Casa Iguana catches most of their meals (if you go on their fishing boat, your catch is dinner), buys local lobster and conch, and grows vegetables and fruit in an extensive garden. For a remote resort, the full dinners are excellent. Most nights I had fresh barracuda or lobster, prepared in various ways, and always fresh vegetables and good desserts. And the inevitable Toña or Victoria beer. The breakfasts are plain but plentiful with a half-dozen good choices, all with fresh fruit on the side. Excellent coffee is always available.

My cottage

My cottage

The guests were an interesting mix of divers and travelers with whom I spent evenings in the comfy lodge, imbibing, playing cards, and talking diving. Some were off sailboats; others were there to fish. Most were North Americans, a few Europeans. A friendly Irishman was on a six-month world tour, and an American was kicking back after serving as assistant captain on an Aggressor.

After several days of patch reefs on a flat bottom, I missed the sensation of flying over the deep blue off a wall. The deepest site here is Phil’s Find, where the reef top is 60 ft and the sand floor is 95 ft. As compensation, the beautiful cover girl on Paul Humann’s Reef Fish, the rare golden hamlet, with its black and electric-blue face, is common -– I spotted four on one dive. The studded sea star, described in Humann’s Reef Creatures as a rare and undescribed species, is also common. And there aren’t many Caribbean spots where you can reliably find unchummed sharks in an unspoiled environment.

Perhaps their top dive is Blowing Rock. Only six divers can make the trip, and because I was slow to sign up, I was relegated to more reef dives. However, a friend who joined us for part of the week told me: “After a smooth 50-minute ride, we arrived at a pinnacle of rocks. On the first dive, we headed to the bottom, which slopes from 80 ft to more than 100. The first thing I noticed was the sheer number of large fish. Schools of big bar jacks, snappers (including cuberas), as well some big midnight parrots and mixed schools of tangs. Diving on the coral-and-sponge-encrusted boulders, some of them house-sized, reminded me of Los Islotes off La Paz in Baja.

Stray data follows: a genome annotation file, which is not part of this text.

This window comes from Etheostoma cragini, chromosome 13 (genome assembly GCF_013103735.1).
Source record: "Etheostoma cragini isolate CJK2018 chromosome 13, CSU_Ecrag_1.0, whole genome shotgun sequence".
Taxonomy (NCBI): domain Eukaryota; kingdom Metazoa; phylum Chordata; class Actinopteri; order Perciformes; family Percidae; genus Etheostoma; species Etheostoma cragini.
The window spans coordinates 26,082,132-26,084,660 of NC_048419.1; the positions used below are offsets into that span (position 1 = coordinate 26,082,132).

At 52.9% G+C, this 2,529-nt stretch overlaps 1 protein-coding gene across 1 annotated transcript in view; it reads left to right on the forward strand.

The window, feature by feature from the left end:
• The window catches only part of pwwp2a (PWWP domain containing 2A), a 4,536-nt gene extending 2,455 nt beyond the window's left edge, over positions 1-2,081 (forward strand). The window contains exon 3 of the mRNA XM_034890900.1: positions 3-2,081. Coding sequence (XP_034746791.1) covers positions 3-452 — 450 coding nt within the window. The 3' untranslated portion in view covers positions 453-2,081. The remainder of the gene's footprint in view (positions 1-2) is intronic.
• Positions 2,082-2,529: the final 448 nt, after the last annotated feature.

“On our first dive, three reef sharks suddenly appeared, darting erratically, maybe hunting or jostling with each other. I got as close as I wanted under the circumstances. We circled the islet on each dive, taking a shallower profile on the second. Between dives we spent an hour interval on the boat, where the rock pinnacle provided little relief from the swells. The trip back, against the wind and seas, was bumpier than the morning trip. This is a dive you don’t usually experience in the Caribbean and worth the ride and the $90 (instead of the usual $60) for the two dives.”

When divers sit around the bar, inevitably the talk gets to dive locations. When I mention an off-brand place like Cayos Cochinos, Honduras, or María la Gorda, Cuba, everyone wants to know more. But I suspect they still book their next trip to the Caymans. Most divers want that extra bit of comfort and predictability. I’ve never regretted heading in less-traveled (and less expensive) directions, and this was a fine trip. So, if you’re an off-the-beaten-track sort of diver, happy with a good array of fish, some nice patch reefs, and a bit of an adventure, pencil this in. But do more than pencil in Blowing Rock, because that’s one boat you’ll want to be on.

– M.A.

Little Corn Island, NicaraguaDIVER’S COMPASS: Dive Little Corn charges $30 per dive if you do 15 and one is free. Deluxe casitas at Casa Iguana are $55/night, double. Prices include the 15% tax. Dinner is $9 (or order lobster for $15), breakfast $4.50, beer/pop/juice $1.50, mixed drinks $2.50. Their website ( is descriptive and accurate regarding the hotel and diving. In Nicaragua, my expenses ran about $125/day for everything . . . To get to Little Corn Island, you fly to Managua (serviced by American, Delta, Continental and TACA), where you may have to overnight. Casa Iguana will book you a hotel (with